Nearly every one in Britain could have a bath in the volume of water lost every day

Or on the volume of water saved every day by the mainland Europeans who abstain from bathing, I suspect.
posted by MrBaliHai at 5:01 AM on March 17, 2003

by your command, lord quonsar.
posted by Kikkoman at 5:11 AM on March 17, 2003

Don't worry MrBali, if you need to go to Europe you could take a portable bidet, to be safe in the knowledge that you, at least have paid attention to personal haigiene issues.

'Who needs Bidet?

Every member of your family'

posted by asok at 7:00 AM on March 17, 2003

A friend once told me, "The next World War will be fought over water."

Why? Answer - because it is a scarce, needed resource.

How can the scarcity be solved? One way is conservation of the scare resource, the other way is to reduce demand.

How can you reduce demand? Less humans on the planet. How do you get less humans? Reduce breeding. disease. And if these fail, war.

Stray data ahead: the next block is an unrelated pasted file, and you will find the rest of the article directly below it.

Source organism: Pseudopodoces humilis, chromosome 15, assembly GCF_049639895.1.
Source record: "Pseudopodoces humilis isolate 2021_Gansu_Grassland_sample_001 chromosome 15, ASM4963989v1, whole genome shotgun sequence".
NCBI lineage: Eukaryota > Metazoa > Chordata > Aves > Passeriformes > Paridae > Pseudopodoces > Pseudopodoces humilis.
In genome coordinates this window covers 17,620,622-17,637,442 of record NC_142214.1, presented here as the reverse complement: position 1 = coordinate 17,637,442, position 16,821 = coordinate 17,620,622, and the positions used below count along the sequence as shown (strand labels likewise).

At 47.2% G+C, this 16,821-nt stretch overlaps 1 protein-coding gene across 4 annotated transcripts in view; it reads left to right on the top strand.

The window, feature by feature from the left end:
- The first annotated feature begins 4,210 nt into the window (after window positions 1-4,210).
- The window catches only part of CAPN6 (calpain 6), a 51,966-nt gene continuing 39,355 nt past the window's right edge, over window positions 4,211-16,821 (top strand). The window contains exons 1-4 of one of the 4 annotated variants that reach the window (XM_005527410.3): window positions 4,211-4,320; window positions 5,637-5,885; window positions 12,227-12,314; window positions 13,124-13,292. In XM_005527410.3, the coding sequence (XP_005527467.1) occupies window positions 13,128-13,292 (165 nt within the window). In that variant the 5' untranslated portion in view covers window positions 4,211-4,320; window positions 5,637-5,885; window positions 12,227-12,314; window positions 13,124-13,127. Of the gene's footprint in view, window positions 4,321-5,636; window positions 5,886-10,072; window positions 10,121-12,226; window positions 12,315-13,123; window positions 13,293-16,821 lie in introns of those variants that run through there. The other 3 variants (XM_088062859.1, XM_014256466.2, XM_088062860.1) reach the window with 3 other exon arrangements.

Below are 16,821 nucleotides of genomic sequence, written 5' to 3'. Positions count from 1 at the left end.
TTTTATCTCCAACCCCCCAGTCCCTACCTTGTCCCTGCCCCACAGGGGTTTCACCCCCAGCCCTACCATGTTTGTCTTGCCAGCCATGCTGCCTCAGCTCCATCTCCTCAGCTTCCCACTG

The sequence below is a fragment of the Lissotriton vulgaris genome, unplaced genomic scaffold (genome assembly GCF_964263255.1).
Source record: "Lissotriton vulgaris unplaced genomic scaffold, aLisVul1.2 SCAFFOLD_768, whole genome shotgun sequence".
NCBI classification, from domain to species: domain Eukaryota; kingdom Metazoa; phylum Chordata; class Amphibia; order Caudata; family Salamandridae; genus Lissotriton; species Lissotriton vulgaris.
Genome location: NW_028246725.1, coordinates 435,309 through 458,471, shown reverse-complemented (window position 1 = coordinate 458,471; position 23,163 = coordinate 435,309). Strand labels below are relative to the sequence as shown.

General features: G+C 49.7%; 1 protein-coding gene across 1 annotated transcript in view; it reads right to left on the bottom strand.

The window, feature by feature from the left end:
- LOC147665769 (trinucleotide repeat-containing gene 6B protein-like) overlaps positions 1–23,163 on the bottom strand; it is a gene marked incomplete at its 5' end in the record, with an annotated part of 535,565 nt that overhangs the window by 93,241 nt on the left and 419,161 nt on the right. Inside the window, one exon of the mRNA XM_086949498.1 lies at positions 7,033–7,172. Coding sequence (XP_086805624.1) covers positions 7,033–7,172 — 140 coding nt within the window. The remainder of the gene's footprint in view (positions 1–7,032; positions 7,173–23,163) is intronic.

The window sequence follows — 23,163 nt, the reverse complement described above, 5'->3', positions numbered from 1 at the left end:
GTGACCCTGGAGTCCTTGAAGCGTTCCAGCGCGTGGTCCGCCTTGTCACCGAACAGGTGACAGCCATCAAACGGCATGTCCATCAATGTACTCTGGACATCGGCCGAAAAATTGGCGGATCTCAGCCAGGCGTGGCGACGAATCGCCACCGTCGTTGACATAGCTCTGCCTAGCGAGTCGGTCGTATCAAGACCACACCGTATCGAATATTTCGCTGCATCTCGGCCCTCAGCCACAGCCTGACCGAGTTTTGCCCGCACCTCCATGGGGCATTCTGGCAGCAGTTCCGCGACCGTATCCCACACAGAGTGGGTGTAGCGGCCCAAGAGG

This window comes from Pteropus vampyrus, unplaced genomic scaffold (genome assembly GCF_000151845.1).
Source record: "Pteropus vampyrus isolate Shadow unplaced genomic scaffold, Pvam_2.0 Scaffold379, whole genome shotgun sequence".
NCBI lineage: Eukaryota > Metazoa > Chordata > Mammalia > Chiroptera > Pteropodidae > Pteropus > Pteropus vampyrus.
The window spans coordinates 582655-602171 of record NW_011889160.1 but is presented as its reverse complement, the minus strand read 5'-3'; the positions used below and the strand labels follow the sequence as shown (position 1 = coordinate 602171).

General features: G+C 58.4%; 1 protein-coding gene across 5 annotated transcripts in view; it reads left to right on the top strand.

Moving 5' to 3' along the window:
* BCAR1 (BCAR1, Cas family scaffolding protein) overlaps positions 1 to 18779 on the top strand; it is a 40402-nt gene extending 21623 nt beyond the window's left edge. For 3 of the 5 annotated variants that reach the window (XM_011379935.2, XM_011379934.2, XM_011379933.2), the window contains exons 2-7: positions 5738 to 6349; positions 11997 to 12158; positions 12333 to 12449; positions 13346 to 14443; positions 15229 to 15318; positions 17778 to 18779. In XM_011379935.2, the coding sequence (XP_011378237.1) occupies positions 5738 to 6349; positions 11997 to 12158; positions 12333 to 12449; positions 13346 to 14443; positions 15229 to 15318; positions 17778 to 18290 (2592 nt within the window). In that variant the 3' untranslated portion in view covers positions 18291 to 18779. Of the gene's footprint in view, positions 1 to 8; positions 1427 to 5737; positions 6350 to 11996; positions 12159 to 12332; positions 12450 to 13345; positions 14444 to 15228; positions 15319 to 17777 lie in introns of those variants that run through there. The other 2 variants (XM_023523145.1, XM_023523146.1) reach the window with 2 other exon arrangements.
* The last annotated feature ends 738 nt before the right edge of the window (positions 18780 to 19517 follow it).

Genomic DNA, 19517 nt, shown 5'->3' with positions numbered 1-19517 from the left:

I see efforts into using less water (some sales of products), cure disease (mostly via product sales), killing via war (Ohhh! lots of product sales!). Using less water ups supplies, curing disease creates more demand, and war is effective at reducing the demand in the short term, but not considered polite.

That leaves population control and that's never given much press which one could call favorable.
posted by rough ashlar at 7:14 AM on March 17, 2003

dailygrowl - Pish.
1) Water - yes.
2) Oil - yes.
3) "The Grand Chessboard" of Zbigniew Brzezinski - yes ["The most shocking part of this book is the authors blunt statement that what the U.S. truly needs to awaken public opinion and lead to the kind of initiative to seize control of oil rich territory he deems necessary is a calamitous attack on the order of a Pearl Harbor. This came about with 9-11, which occurred after this book was published. "]